‘We’re all freaks’: Meet Serpette, the Melbourne quintet making their own brand of chaos music

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‘We’re all freaks’: Meet Serpette, the Melbourne quintet making their own brand of chaos music

Words by Oliver Winn

When the doom-punk band Serpette agreed to play their first-ever show in 2023, they didn’t even have a name.

The week after, they played their second-ever show at last year’s Leaps and Bounds festival, where guitarist Andy rocked up with no shoes on.

“He’d seen God the night before”, vocalist Spyke tells me, offering no explanation or context. But this is what makes Serpette the great punk band they are today. “It’s chaotic people making chaotic music.”

Serpette Melbourne Gigs

  • June 21 – Serpette Solstice, Thornbury Bowls
  • July 27 – All Night Fever, The Tote
  • July 28 – Old Bar Bonanza, Old Bar

Keep up with the latest music news, features, festivals, interviews and reviews here.

Serpette are set to hit the stage on June 21 for a fundraiser gig for Palestine Australia Relief and Action, before returning to Leaps and Bounds in late July. They only formed last May, but like the French knife they’re named after, Serpette has slashed through the noise of Melbourne’s music scene with their blistering brand of doom-punk, proving themselves a musical force to be reckoned with. 

On March 1, Serpette released their self-titled debut album. The record feels like a monolithic wall of guitar, drums and bass, egged on by Spyke’s aggressive snarling vocals. Clocking in at 16 minutes across nine tracks, Serpette doesn’t beat around the bush. 

If the nature of punk didn’t already make their music emotionally charged, then it sure would’ve been after guitarist Lexi went through some romantic drama right before the band recorded their album. 

“I got told someone was in love with me and dumped within 24 hours of recording,” Lexi says.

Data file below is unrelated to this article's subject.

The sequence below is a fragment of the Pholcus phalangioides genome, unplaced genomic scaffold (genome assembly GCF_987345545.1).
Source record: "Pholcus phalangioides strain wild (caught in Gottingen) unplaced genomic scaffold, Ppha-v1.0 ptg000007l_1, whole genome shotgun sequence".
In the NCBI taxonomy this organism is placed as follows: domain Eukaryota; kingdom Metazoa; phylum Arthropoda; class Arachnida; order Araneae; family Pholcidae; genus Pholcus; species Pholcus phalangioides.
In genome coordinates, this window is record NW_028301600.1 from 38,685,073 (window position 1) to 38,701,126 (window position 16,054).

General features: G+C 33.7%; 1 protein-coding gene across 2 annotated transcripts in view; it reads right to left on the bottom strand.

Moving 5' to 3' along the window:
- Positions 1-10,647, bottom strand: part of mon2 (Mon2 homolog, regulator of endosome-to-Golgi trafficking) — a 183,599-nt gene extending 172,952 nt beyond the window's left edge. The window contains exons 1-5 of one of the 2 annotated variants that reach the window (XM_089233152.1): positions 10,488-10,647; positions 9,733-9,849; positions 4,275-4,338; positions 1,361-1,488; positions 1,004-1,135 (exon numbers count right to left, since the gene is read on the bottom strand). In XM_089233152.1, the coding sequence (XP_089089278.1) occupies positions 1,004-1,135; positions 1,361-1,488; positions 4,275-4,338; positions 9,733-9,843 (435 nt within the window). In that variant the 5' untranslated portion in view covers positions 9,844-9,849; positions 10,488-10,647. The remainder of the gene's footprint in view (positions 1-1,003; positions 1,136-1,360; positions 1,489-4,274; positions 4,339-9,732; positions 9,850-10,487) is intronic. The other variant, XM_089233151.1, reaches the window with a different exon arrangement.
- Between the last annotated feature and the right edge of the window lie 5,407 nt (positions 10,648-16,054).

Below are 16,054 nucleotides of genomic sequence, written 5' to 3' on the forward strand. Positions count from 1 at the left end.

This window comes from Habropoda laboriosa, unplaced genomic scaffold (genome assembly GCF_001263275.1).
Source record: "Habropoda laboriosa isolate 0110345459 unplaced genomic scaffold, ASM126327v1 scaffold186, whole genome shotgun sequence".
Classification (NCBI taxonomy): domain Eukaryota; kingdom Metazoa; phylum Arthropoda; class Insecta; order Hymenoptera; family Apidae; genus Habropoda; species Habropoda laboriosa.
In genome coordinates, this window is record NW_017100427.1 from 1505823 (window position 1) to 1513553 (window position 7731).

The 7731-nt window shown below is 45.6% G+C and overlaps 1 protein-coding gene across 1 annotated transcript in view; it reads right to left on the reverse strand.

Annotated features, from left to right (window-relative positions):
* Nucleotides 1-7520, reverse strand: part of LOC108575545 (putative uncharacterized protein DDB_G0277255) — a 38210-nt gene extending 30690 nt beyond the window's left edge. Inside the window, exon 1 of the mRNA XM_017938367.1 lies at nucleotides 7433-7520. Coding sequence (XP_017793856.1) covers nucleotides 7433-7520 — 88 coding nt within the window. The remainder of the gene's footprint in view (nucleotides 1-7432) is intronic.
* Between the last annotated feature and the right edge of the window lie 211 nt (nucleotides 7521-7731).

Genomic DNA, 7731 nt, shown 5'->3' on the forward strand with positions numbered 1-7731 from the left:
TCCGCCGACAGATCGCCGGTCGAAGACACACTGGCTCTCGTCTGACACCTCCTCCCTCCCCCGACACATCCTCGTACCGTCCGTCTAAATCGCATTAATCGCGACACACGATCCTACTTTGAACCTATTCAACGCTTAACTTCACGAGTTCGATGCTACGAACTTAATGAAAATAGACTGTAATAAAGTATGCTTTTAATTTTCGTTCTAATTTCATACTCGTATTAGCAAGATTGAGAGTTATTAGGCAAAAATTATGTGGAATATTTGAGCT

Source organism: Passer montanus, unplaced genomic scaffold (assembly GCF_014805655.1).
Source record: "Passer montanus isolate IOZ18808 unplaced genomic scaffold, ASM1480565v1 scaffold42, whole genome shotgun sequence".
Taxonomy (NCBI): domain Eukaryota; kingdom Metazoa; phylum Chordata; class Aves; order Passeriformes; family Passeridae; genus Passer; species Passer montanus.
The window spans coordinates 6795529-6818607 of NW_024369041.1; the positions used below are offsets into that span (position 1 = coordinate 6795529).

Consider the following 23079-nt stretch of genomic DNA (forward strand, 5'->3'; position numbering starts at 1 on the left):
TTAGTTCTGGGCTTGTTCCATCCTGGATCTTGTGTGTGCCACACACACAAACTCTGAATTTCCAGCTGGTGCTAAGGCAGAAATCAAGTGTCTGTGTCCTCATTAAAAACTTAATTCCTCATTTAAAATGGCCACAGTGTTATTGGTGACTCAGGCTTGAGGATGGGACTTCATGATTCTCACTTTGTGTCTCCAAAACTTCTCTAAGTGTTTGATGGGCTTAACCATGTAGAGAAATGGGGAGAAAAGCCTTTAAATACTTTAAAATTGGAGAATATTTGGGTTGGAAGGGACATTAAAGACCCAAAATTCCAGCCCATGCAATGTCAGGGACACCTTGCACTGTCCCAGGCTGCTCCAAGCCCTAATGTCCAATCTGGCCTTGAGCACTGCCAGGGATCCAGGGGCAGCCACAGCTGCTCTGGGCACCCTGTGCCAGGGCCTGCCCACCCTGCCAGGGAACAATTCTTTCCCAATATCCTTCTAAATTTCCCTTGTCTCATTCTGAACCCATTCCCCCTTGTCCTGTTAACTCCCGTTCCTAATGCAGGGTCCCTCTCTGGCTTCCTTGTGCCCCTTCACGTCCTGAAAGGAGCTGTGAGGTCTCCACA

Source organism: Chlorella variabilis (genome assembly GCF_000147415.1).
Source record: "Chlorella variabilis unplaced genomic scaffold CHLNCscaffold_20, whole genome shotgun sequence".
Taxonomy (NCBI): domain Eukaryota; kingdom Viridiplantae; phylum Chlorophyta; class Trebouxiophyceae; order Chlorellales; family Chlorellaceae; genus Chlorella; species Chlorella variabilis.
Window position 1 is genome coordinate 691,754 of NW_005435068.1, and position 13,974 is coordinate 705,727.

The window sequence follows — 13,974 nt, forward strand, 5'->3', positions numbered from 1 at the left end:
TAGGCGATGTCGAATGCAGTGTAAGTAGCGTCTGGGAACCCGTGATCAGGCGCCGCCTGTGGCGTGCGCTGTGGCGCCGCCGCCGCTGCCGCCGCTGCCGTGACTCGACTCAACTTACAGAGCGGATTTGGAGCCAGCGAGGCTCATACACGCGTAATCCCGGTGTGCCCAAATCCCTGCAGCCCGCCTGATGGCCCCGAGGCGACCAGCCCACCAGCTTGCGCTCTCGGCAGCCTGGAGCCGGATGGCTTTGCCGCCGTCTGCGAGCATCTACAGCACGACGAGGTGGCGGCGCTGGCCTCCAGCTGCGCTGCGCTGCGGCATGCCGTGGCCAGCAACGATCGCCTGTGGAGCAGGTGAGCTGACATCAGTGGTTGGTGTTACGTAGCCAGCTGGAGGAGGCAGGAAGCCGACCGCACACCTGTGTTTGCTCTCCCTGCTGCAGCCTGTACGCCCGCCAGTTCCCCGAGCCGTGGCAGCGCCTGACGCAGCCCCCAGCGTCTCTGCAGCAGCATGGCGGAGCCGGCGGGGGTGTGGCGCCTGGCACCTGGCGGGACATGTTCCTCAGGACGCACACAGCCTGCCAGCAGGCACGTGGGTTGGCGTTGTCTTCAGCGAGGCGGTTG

Luckily for Lexi, the band managed to channel this raw emotion in the studio, teaming up with Andrew McEwan at Ritzland studios, whom Spyke describes as “truly a magician”.

“I don’t think we were even that good when we recorded it, but it came out and I was like, ‘We didn’t sound shit,’” Spyke says. Thanks to McEwan’s production expertise, the album is one of those rare instances where the recording manages to capture the energy of the live performance. 

“I mean recording live, I guess, made the energy transfer pretty good. So like, all the amps [were] in separate rooms and then I was on the kit in the other room with everyone playing,” Woody says. 

They all come from different occupations – Spyke is a social worker, Lexi is a screenwriter, Andy is a psychiatrist, Lauren is an international artist and Woody is a BAFTA-winning videogame designer.

But this motley group all have one thing in common.  “We’re all freaks,” Spyke says proudly. “When we’re making music, we’re all just, like, real freaky and weird.”

This freakiness is the band’s glue – it creates a non-judgemental vibe, allowing them to seamlessly collaborate on ideas and try out new things. “It kind of translates to the sound that we’re making, which is chaotic,” Spyke says.


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When it comes to staying organised, the band’s drummer Woody is the one who keeps things together. He’ll say an event starts an hour early just so the rest of the band turns up on time. 

“I think the rest of us are really untethered and in space and then Woody is really the person that tethers us. Thank God – we wouldn’t be a band if it wasn’t for him,” Spyke says.

This sort of unruliness is fairly on-brand for a punk band. But for Serpette, maintaining the mental well-being of each member is just as important as playing live shows.

“I think the thing that we always said is that playing music and writing music together always has to be enjoyable for us and like so, we always make sure we’re protecting that,” Woody says. 

When I talk to them on Google Meet, it’s obvious they care for each other. Huddled shoulder-to-shoulder around a laptop, each joke cracked sees a playful punch in response, accompanied by a chorus of contagious laughter. Every member has been close friends for at least the past five years. 

The band are also strongly connected to the surrounding punk scene in Melbourne. When they play at the Leaps and Bounds festival’s All Night Fever, a Queercore Punk Gig and Dance Party show, Serpette will be surrounded by familiar faces. 

“They’re literally all of our besties,” Spyke says. 

For more information on Leaps and Bounds 2024, head here. To keep up with Serpette, follow them on Instagram